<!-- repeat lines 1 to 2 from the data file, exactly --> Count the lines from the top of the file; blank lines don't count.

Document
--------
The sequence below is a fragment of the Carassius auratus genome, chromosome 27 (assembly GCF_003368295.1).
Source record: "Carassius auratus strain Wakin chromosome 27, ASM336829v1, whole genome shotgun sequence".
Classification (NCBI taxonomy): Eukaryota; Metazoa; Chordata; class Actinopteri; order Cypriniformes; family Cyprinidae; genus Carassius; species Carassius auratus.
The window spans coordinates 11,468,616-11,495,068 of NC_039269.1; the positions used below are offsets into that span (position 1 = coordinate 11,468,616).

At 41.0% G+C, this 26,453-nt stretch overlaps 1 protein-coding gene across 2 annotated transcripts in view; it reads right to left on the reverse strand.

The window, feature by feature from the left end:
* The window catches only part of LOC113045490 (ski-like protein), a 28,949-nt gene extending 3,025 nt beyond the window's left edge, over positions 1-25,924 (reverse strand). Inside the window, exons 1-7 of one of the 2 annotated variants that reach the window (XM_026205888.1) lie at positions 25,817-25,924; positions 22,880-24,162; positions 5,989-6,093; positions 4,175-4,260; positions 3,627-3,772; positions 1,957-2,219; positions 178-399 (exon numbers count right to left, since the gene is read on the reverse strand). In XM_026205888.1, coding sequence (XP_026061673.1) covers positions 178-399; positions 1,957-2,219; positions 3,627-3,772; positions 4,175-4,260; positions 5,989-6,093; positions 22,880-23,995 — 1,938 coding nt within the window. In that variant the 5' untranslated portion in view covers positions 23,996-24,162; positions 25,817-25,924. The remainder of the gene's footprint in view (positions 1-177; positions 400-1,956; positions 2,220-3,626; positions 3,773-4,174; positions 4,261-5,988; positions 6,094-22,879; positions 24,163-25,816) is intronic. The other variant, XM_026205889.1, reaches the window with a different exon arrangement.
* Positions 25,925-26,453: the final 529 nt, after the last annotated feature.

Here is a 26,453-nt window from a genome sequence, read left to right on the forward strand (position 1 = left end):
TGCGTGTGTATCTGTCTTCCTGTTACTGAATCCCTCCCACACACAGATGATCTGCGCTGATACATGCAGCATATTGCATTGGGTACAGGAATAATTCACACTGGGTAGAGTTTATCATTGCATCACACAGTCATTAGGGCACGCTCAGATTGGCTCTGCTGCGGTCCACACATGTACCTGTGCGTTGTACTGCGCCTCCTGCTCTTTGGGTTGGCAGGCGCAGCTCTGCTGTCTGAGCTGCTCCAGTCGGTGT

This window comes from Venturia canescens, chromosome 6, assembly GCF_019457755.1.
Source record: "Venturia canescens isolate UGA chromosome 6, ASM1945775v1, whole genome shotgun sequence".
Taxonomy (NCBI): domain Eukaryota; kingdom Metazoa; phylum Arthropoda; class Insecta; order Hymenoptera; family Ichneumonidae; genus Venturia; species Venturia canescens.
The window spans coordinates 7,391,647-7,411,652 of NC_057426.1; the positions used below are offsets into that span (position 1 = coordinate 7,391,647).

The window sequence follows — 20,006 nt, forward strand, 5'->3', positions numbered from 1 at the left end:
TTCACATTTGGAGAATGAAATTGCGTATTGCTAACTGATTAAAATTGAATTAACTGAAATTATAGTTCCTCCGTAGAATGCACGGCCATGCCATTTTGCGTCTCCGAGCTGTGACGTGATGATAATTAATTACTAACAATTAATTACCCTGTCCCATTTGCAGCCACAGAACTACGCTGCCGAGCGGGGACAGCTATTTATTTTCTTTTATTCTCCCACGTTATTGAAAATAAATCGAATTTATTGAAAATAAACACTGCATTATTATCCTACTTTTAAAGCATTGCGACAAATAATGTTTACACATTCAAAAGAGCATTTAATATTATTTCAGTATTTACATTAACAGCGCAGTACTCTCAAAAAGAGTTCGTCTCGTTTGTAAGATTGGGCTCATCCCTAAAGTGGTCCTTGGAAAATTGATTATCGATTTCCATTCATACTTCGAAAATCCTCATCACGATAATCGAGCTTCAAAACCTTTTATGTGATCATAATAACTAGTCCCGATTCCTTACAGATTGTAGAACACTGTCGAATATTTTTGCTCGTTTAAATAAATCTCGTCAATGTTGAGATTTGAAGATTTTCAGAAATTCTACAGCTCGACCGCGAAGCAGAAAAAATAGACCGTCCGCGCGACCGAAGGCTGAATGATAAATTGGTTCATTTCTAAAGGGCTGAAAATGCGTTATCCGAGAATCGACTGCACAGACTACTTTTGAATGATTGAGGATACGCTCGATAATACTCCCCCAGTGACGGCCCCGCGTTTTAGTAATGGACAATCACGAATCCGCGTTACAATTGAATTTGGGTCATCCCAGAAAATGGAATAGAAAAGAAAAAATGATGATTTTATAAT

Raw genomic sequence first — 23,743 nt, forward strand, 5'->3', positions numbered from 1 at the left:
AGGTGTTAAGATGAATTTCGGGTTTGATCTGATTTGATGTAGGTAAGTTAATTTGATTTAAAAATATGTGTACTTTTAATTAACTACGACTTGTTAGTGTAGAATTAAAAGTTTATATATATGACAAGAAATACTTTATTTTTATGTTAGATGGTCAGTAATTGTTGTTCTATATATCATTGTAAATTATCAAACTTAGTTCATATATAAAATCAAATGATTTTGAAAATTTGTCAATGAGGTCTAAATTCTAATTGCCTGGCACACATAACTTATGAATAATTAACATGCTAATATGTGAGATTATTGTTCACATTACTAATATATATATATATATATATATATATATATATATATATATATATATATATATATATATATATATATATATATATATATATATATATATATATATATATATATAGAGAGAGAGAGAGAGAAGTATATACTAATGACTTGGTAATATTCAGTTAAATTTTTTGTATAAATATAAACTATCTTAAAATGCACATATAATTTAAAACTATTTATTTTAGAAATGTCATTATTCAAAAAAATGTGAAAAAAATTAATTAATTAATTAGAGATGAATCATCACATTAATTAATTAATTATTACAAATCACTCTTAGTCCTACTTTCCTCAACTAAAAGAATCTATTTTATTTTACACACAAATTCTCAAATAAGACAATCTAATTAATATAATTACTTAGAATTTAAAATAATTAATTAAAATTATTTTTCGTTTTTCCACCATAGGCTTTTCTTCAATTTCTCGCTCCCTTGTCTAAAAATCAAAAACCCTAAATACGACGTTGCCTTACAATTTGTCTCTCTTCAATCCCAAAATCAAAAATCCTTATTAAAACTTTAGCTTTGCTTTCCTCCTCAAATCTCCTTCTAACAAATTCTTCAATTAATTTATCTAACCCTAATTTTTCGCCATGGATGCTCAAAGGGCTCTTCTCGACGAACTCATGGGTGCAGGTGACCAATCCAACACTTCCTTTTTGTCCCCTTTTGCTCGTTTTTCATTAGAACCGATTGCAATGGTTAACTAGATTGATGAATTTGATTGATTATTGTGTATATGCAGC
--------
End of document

The sequence below is a fragment of the Carassius auratus genome, chromosome 27 (assembly GCF_003368295.1).
Source record: "Carassius auratus strain Wakin chromosome 27, ASM336829v1, whole genome shotgun sequence".